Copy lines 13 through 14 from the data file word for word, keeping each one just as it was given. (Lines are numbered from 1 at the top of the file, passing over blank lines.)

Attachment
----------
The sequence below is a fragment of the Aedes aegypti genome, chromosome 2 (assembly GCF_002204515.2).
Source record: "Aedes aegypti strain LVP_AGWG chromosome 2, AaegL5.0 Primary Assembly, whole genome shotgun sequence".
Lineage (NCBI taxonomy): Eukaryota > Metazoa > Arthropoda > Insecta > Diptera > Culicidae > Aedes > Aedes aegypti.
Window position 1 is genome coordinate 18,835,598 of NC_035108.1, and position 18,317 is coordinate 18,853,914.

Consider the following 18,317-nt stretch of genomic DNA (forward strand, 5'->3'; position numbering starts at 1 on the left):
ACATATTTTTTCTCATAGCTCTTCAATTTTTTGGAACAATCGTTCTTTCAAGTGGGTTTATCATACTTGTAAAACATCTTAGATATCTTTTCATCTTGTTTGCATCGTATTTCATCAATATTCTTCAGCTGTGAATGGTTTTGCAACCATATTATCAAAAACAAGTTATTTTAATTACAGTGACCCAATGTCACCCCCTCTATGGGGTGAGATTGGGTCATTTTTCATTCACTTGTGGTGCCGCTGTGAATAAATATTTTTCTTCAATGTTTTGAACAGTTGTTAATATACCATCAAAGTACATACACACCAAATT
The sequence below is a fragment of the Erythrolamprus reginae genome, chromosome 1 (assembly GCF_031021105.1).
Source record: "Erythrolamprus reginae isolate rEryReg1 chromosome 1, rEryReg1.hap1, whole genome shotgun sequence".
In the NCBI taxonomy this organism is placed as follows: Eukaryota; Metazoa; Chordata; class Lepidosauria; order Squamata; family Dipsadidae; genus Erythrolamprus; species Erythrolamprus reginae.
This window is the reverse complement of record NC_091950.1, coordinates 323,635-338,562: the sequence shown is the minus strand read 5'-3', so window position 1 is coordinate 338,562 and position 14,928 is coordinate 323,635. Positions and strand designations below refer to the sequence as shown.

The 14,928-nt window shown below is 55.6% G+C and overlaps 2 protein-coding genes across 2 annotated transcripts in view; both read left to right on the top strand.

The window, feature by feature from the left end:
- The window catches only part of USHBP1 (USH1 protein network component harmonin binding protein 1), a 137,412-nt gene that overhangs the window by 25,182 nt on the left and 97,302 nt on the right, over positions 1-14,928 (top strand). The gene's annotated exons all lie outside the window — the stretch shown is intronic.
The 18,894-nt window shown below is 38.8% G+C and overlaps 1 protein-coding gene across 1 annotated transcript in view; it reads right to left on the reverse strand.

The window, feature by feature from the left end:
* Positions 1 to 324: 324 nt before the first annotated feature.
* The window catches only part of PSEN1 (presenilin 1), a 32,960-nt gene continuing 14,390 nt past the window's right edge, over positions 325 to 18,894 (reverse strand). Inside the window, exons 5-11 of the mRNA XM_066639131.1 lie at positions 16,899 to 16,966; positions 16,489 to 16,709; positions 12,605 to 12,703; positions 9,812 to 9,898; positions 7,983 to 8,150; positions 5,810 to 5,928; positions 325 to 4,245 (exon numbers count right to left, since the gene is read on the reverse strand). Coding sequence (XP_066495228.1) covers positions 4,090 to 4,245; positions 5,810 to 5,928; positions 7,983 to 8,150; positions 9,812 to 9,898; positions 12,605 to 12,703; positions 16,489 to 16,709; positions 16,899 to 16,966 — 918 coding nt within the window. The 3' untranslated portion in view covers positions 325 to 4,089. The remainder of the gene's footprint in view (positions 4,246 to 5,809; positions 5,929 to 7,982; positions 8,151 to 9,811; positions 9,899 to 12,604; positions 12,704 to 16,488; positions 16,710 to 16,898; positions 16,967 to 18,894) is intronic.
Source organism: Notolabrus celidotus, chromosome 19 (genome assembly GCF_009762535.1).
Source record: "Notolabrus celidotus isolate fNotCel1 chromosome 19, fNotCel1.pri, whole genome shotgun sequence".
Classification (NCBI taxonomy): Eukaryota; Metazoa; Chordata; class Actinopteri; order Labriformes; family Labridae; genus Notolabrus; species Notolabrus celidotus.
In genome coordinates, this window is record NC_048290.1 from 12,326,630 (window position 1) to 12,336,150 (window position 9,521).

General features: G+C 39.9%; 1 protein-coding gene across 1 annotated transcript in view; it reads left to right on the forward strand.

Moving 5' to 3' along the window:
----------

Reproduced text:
- The window catches only part of USHBP1 (USH1 protein network component harmonin binding protein 1), a 137,412-nt gene that overhangs the window by 25,182 nt on the left and 97,302 nt on the right, over positions 1-14,928 (top strand). The gene's annotated exons all lie outside the window — the stretch shown is intronic.
The 18,894-nt window shown below is 38.8% G+C and overlaps 1 protein-coding gene across 1 annotated transcript in view; it reads right to left on the reverse strand.